CINCINNATI -- On the concrete facing of one section that separates upper-deck seats at Paul Brown Stadium on Sunday hung a paper banner.
Maybe he'll do some of that during Super Bowl Sunday, too. Because the way the 2015 version of Dalton continues to play has the Bengals looking like a truly legitimate contender for the NFL's championship game. It's not only his play that has them looking that way; it's his emotion, too. The more fire and passion Dalton has displayed this season, the better it has been for his team.
It was with almost 3½ minutes left in Sunday's game when Dalton showed that emotion, sprinting and diving from 5 yards out for a touchdown that gave the Bengals sudden late life. It was the kind of play the Bengals needed as they were in the middle of rallying from a 17-point deficit against the two-time-defending NFC champion Seahawks.
With their 27-24 overtime win over a quality opponent, the Bengals are 5-0.
What it means: Cincinnati has the AFC North well in its clutches. Kicker Mike Nugent was reliable Sunday, one week after missing a kick from beyond 50 yards. He made two clutch ones down the stretch, including the game winner in overtime. He'll be important as the season continues.
What were they thinking? Halfway through the third quarter, the Bengals had one of their worst single-play tackling performances of the season. On the first play of one Seattle drive, Seahawks running back Thomas Rawls sprinted around a series of blocks at the line of scrimmage and broke into the Bengals' second level before finishing off a 69-yard run that pushed a three-point Seattle lead to 10. Once Rawls got into Cincinnati's secondary, he ran out of attempted tackles from Bengals defensive end Michael Johnson and safety Reggie Nelson. It was Nelson's missed tackle as the last line of defense that broke Rawls completely free for the touchdown. What was Nelson thinking, in particular, on what appeared to be a for-sure downfield takedown? It looked like he had designs of going for the strip instead of the stick, and it proved costly.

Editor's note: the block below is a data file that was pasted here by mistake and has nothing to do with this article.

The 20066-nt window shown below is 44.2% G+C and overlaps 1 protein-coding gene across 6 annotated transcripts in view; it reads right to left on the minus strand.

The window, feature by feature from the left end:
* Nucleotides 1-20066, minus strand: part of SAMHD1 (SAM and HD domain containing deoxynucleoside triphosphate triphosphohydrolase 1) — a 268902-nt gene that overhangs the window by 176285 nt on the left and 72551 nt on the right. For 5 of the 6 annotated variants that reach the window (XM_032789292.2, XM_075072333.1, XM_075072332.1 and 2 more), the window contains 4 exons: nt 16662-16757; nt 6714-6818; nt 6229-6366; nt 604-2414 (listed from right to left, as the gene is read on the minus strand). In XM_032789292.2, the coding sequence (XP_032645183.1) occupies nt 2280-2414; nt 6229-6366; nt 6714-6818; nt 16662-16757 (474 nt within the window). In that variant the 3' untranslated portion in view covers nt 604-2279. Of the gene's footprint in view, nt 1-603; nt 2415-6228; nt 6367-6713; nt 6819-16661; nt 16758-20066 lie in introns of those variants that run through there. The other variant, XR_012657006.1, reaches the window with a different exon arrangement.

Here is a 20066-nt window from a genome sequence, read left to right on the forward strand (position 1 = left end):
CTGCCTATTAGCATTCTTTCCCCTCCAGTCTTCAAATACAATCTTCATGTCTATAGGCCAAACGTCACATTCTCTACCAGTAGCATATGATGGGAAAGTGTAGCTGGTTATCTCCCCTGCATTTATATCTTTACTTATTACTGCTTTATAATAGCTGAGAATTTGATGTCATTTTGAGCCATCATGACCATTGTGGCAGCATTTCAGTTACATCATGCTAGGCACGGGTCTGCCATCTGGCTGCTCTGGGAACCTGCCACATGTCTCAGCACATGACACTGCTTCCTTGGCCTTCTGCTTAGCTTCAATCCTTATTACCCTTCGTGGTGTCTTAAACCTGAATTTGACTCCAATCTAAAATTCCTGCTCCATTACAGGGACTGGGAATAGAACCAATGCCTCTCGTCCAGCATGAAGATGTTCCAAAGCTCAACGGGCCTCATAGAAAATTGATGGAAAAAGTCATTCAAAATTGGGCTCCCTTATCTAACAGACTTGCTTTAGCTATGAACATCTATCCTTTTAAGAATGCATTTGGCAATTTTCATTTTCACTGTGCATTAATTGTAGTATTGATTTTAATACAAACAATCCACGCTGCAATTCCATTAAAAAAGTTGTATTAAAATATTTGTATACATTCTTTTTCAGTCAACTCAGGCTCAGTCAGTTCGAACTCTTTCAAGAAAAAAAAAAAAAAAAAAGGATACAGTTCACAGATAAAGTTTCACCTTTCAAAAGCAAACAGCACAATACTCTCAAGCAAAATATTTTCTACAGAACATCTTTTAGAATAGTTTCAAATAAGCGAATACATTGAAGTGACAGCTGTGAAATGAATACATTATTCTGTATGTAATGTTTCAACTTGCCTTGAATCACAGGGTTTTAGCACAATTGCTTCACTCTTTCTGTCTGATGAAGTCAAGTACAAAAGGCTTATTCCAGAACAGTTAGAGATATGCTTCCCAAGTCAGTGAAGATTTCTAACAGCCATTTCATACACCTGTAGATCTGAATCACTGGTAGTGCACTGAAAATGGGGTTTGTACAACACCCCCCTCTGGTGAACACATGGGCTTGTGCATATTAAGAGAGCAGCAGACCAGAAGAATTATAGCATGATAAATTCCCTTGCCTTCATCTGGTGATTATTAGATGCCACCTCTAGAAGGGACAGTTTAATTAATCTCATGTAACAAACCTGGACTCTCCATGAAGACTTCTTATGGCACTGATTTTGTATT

One reason to be excited: If you're a Bengals fan, you ought to be excited that the Bengals came back from their widest deficit of the season, slowly chipping away at the Seahawks' second-half lead before looking very much alive in the final four minutes of regulation. It was Dalton's touchdown dive that really got them going. On Seattle's ensuing possession, Bengals defensive tackle Geno Atkins came up with a key third-down sack that gave his team even more late life. Moments later, a pass-interference penalty and a 20-yard first-down completion to tight end Tyler Eifert got the Bengals' offense in position for Nugent's game-tying field goal that sent the game into overtime.
One reason to panic: Last week it was the Bengals' pass rush that was effective, getting to Kansas City quarterback Alex Smith five times. A similar story had been expected all this week, as the Bengals were about to face a Seahawks offensive line that allowed quarterback Russell Wilson to be sacked a whopping 18 times entering the game. Although the Bengals got to Wilson four times, it was Cincinnati's offensive line that had the issues. Bengals fans are within their rights to panic a little about the protection that permitted Dalton to be sacked four times. The Bengals had given up only two sacks all season before Sunday.
Fantasy watch: After two straight weeks of low production for his fantasy owners, Eifert made many of them happy again after an eight-catch, 90-yard, two-touchdown effort led to a 21-point day for him, based on ESPN's standard scoring system. It was his best fantasy performance since the season opener at Oakland, when he caught two touchdown passes and had more than 100 receiving yards. In that game, Eifert earned his fantasy owners 22 points.
Ouch: As has been the case all season, the Bengals were fortunate to escape another game without any major injuries. Only right offensive tackle Andre Smith and cornerback Dre Kirkpatrick were announced to have missed time. Smith was sidelined briefly with a left elbow injury, while Kirkpatrick had a bruised hip. Smith jogged to the locker room briefly in the third quarter to get the injury tended to before he quickly re-entered.